Buying a second property is great for use as an investment, or even just as a holiday home for you and the family. You could even use it as both if you rent it out for part of the year and then stay in it yourself. Short term lets to tourists usually command a higher rent as well so you should be able to cover the mortgage on it fairly easily.
You do need to be careful though because buying property abroad comes with a whole set of unique challenges that you need to wrap your head around. Buying a house in the country that you’re living in is enough of a process, but imagine trying to do all of that without being able to meet with the real estate agent regularly or pop in for a quick viewing when it suited you. That means it’s a lot easier to make mistakes when you’re choosing the property so you’ve got to be extra careful. This isn’t going to be a small purchase and if you get it wrong, you won’t have another chance at it. Choosing the wrong property might leave you in a position where you’re paying a mortgage that you can’t cover because you can’t find anybody to stay there.
To help you make sure that doesn’t happen, here is a list of the most important things to consider before you buy a property abroad.
What Is It For?
This is the first question to ask yourself because it has a big impact on the type of property that you should buy. If you’re just buying it as a holiday home for yourself, you’ve got much more freedom. As long as you like the place, it’s fine, you don’t need to worry about anybody else. It doesn’t matter if it’s a long way from any local shops or restaurants as long as you don’t mind driving. But if you’re planning on renting it out, all of that stuff makes a huge difference. People aren’t going to stay in a holiday home for a week if they’re miles away from any of the attractions that they want to see. When you’re planning to rent it out, you need to get the location spot on, otherwise, you won’t find any tenants.
Old Or New?
Whether to buy an old or a new house is one of the biggest questions that real estate investors face. On the one hand, buying a new house means that you don’t have to put much time or money into renovating it and getting it ready for people to live in. However, buying an older house and doing it up yourself is going to cost you less money in the long run. There’s no right answer here but when you’re thinking about buying a place abroad, it’s worth going to a new property launch and having a look. The reason being, you won’t be able to go out there and do work on the house that easily. Going back and forth all the time is going to cost you a lot in travel so it’s usually better to get a new house that’s ready to move into right away.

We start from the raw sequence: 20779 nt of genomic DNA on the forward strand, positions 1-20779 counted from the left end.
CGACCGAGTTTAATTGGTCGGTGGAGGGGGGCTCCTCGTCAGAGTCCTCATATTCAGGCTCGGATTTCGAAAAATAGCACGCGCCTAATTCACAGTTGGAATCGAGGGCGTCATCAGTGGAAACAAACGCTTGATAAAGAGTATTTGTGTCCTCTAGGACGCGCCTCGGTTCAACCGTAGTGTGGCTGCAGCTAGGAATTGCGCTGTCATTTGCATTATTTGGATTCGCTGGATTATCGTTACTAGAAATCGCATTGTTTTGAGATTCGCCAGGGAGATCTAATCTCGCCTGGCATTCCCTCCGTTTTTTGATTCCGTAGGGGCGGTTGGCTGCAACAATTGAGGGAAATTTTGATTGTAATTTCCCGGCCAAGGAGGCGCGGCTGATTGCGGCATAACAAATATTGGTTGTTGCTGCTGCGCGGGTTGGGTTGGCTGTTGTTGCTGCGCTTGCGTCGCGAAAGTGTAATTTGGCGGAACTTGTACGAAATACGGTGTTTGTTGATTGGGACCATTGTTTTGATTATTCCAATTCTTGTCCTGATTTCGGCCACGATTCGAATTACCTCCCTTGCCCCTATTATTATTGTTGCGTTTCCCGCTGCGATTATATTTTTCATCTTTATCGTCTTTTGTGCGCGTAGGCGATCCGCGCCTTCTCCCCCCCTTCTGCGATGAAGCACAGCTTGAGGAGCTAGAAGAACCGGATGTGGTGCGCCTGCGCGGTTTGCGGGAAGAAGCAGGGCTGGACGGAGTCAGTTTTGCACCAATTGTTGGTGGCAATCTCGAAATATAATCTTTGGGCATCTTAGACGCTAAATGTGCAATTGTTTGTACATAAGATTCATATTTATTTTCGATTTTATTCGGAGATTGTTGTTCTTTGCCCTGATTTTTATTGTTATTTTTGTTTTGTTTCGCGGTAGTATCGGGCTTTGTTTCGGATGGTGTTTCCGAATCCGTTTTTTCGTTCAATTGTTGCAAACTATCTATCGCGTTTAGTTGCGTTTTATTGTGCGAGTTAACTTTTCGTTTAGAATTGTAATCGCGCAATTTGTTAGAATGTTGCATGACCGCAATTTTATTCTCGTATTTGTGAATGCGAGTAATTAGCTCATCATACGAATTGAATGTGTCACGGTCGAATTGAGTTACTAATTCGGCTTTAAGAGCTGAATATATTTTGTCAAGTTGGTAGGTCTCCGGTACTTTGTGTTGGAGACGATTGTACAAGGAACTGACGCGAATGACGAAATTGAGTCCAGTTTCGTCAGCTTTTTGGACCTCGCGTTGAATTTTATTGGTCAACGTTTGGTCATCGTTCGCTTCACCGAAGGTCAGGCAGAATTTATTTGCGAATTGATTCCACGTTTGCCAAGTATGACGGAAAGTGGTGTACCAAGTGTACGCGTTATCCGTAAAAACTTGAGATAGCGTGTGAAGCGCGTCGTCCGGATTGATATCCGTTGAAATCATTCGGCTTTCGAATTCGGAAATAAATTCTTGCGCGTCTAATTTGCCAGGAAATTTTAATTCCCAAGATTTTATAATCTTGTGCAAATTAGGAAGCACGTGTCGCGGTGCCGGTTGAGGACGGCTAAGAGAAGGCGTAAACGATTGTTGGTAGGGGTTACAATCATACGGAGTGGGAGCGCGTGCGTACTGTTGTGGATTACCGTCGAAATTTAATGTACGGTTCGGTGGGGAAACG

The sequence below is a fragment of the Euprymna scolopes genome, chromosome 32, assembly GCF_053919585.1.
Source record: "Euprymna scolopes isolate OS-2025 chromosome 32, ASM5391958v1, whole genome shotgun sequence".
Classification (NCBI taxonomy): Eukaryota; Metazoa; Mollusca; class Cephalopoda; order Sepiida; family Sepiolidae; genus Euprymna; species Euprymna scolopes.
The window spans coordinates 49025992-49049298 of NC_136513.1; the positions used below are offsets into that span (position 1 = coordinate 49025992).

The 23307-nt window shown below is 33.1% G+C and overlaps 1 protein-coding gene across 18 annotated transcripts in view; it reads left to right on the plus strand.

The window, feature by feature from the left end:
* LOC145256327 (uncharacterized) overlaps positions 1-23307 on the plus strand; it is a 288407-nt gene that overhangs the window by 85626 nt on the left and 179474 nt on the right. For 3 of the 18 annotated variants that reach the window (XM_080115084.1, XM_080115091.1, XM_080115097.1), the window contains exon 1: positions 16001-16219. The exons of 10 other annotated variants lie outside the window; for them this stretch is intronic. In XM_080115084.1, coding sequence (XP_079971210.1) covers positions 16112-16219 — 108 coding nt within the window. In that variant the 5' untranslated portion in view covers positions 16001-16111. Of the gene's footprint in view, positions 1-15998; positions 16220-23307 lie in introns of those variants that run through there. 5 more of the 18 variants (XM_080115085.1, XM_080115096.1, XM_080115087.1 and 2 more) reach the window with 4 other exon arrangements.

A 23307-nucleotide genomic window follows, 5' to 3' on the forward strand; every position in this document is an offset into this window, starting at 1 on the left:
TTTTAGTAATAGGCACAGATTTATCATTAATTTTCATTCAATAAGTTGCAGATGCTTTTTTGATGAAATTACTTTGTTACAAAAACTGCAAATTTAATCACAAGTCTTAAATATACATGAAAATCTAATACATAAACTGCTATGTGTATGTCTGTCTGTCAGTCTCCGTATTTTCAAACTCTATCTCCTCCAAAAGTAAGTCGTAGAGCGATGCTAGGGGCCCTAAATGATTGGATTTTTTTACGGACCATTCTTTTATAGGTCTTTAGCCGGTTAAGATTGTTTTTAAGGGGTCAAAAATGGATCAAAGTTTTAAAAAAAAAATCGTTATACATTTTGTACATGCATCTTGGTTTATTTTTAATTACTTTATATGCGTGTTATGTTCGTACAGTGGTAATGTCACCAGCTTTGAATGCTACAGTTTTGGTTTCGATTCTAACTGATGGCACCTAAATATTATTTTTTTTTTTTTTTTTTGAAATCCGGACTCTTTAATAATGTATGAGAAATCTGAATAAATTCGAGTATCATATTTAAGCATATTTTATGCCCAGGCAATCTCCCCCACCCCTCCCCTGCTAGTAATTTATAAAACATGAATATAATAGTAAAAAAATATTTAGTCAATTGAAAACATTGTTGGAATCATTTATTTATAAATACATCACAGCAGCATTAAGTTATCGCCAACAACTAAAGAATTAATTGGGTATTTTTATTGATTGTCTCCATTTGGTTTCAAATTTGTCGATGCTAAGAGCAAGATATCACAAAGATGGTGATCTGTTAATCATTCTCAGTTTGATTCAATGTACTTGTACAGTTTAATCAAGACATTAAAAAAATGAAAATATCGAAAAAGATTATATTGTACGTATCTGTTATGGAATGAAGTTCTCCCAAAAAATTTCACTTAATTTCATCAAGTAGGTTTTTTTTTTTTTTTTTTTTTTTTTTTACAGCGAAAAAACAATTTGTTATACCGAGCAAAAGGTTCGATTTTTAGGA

Is It Easy To Get To?
Obviously, if you’re buying abroad you’re going to have to travel a lot but you should still limit yourself. If you’re going to be back and forth a lot trying to sort out tenants or decorate the place etc. you’re going to struggle if it’s an 18 hour flight every time. Flying halfway around the world is also going to cost you quite a lot of money and if you’re doing it regularly, it’ll soon add up. You’ll end up broke and constantly jet lagged so it’s probably worth finding somewhere a little closer to home.
Do You Know The Law?
The laws around owning property vary wildly between countries. If you’ve been working with an estate agent at home, they might be basing all of their decisions on that set of laws, not the set of laws in the country that you’re buying a property in. Any legal errors could land you in a huge amount of trouble and nobody is going to give you the benefit of the doubt because you’re from a different country. When you’re looking for an estate agent to work with, find one that has experience buying and selling properties in the country that you’re considering. That way, you can be sure that they know exactly what they’re doing. It’s also worth doing some research into the laws yourself to make extra sure that you’re doing everything above board.
Can You Speak The Language?
Traveling to another country and trying to deal with all of the hurdles involved in buying a property is hard enough. Trying to do that when you don’t really speak the language is going to be a nightmare. You don’t need to be fluent when you go out there but the chances are, even if they speak good English, the people that you’re dealing with won’t be able to discuss complex legal terms in a second language. You need to learn all of the necessary words and phrases that you’ll need when negotiating on price and some general conversation so you can get to know the locals a bit and ask about the area. If you don’t really understand what’s being said during negotiations, you could easily end up paying way over the odds for the property through sheer confusion. Before you go out there and start looking for properties, make an effort to learn some of the languages. If you’re really struggling, you might need to get a translator when you’re out there. Just remember, that’s another cost you’ll have to factor in.
Buying a second home in another country is a brilliant way to make some extra money, or just get a nice holiday home for you and your family. But always keep in mind that there are a lot of different hurdles to get over when you do.